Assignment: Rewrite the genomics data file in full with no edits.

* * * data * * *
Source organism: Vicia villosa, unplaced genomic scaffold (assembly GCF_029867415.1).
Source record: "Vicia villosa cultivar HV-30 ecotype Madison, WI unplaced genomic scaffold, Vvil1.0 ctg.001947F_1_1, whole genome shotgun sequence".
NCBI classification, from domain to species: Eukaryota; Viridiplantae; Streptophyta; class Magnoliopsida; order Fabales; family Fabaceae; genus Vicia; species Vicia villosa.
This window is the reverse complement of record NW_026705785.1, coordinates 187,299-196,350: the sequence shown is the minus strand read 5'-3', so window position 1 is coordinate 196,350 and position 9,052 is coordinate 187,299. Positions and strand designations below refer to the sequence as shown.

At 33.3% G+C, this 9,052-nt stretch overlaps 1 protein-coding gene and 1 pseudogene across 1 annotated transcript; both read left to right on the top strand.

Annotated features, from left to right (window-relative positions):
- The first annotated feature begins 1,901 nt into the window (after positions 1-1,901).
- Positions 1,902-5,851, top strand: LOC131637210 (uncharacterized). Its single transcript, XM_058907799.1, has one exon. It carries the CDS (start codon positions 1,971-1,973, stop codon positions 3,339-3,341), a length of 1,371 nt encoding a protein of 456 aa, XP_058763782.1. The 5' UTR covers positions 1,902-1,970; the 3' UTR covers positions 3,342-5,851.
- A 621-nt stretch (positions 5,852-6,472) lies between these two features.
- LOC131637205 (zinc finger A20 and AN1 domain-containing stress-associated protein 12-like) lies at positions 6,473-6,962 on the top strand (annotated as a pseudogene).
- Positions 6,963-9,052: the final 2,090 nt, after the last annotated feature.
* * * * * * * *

Source organism: Vicia villosa, unplaced genomic scaffold (assembly GCF_029867415.1).
Source record: "Vicia villosa cultivar HV-30 ecotype Madison, WI unplaced genomic scaffold, Vvil1.0 ctg.001947F_1_1, whole genome shotgun sequence".
NCBI classification, from domain to species: Eukaryota; Viridiplantae; Streptophyta; class Magnoliopsida; order Fabales; family Fabaceae; genus Vicia; species Vicia villosa.
This window is the reverse complement of record NW_026705785.1, coordinates 187,299-196,350: the sequence shown is the minus strand read 5'-3', so window position 1 is coordinate 196,350 and position 9,052 is coordinate 187,299. Positions and strand designations below refer to the sequence as shown.

At 33.3% G+C, this 9,052-nt stretch overlaps 1 protein-coding gene and 1 pseudogene across 1 annotated transcript; both read left to right on the top strand.

Annotated features, from left to right (window-relative positions):
- The first annotated feature begins 1,901 nt into the window (after positions 1-1,901).
- Positions 1,902-5,851, top strand: LOC131637210 (uncharacterized). Its single transcript, XM_058907799.1, has one exon. It carries the CDS (start codon positions 1,971-1,973, stop codon positions 3,339-3,341), a length of 1,371 nt encoding a protein of 456 aa, XP_058763782.1. The 5' UTR covers positions 1,902-1,970; the 3' UTR covers positions 3,342-5,851.
- A 621-nt stretch (positions 5,852-6,472) lies between these two features.
- LOC131637205 (zinc finger A20 and AN1 domain-containing stress-associated protein 12-like) lies at positions 6,473-6,962 on the top strand (annotated as a pseudogene).
- Positions 6,963-9,052: the final 2,090 nt, after the last annotated feature.